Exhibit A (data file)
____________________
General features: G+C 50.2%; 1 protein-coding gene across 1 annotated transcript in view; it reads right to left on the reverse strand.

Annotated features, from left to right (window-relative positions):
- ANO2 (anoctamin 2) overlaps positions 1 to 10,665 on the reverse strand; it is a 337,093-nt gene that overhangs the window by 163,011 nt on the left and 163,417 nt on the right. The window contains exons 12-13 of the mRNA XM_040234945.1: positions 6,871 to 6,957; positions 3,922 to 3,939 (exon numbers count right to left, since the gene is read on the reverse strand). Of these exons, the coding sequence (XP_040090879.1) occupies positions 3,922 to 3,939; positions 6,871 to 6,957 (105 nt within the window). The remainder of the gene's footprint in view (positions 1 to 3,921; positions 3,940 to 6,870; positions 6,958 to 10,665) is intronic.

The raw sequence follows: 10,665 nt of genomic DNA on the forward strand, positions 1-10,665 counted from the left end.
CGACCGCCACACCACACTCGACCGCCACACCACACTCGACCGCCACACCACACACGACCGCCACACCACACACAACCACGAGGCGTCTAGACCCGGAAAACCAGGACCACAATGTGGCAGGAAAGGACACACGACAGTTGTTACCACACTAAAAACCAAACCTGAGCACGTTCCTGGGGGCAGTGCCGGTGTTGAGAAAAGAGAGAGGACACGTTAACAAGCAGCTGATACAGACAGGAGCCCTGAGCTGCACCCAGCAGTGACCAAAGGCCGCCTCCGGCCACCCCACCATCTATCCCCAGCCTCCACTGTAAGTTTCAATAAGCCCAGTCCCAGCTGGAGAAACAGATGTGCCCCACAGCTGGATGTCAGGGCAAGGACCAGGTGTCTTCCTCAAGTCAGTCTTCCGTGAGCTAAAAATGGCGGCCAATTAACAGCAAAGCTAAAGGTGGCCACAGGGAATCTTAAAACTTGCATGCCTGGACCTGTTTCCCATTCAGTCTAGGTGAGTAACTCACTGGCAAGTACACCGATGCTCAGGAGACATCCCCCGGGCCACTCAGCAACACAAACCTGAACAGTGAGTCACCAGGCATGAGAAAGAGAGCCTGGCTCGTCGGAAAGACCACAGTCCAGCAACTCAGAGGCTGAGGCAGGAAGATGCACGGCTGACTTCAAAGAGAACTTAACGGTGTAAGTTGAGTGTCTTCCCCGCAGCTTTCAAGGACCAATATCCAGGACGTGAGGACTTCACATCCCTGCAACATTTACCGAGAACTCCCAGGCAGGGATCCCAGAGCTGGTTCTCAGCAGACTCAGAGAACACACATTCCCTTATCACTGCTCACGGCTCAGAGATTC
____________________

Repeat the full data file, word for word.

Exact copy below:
General features: G+C 50.2%; 1 protein-coding gene across 1 annotated transcript in view; it reads right to left on the reverse strand.

Annotated features, from left to right (window-relative positions):
- ANO2 (anoctamin 2) overlaps positions 1 to 10,665 on the reverse strand; it is a 337,093-nt gene that overhangs the window by 163,011 nt on the left and 163,417 nt on the right. The window contains exons 12-13 of the mRNA XM_040234945.1: positions 6,871 to 6,957; positions 3,922 to 3,939 (exon numbers count right to left, since the gene is read on the reverse strand). Of these exons, the coding sequence (XP_040090879.1) occupies positions 3,922 to 3,939; positions 6,871 to 6,957 (105 nt within the window). The remainder of the gene's footprint in view (positions 1 to 3,921; positions 3,940 to 6,870; positions 6,958 to 10,665) is intronic.

The raw sequence follows: 10,665 nt of genomic DNA on the forward strand, positions 1-10,665 counted from the left end.
CGACCGCCACACCACACTCGACCGCCACACCACACTCGACCGCCACACCACACACGACCGCCACACCACACACAACCACGAGGCGTCTAGACCCGGAAAACCAGGACCACAATGTGGCAGGAAAGGACACACGACAGTTGTTACCACACTAAAAACCAAACCTGAGCACGTTCCTGGGGGCAGTGCCGGTGTTGAGAAAAGAGAGAGGACACGTTAACAAGCAGCTGATACAGACAGGAGCCCTGAGCTGCACCCAGCAGTGACCAAAGGCCGCCTCCGGCCACCCCACCATCTATCCCCAGCCTCCACTGTAAGTTTCAATAAGCCCAGTCCCAGCTGGAGAAACAGATGTGCCCCACAGCTGGATGTCAGGGCAAGGACCAGGTGTCTTCCTCAAGTCAGTCTTCCGTGAGCTAAAAATGGCGGCCAATTAACAGCAAAGCTAAAGGTGGCCACAGGGAATCTTAAAACTTGCATGCCTGGACCTGTTTCCCATTCAGTCTAGGTGAGTAACTCACTGGCAAGTACACCGATGCTCAGGAGACATCCCCCGGGCCACTCAGCAACACAAACCTGAACAGTGAGTCACCAGGCATGAGAAAGAGAGCCTGGCTCGTCGGAAAGACCACAGTCCAGCAACTCAGAGGCTGAGGCAGGAAGATGCACGGCTGACTTCAAAGAGAACTTAACGGTGTAAGTTGAGTGTCTTCCCCGCAGCTTTCAAGGACCAATATCCAGGACGTGAGGACTTCACATCCCTGCAACATTTACCGAGAACTCCCAGGCAGGGATCCCAGAGCTGGTTCTCAGCAGACTCAGAGAACACACATTCCCTTATCACTGCTCACGGCTCAGAGATTC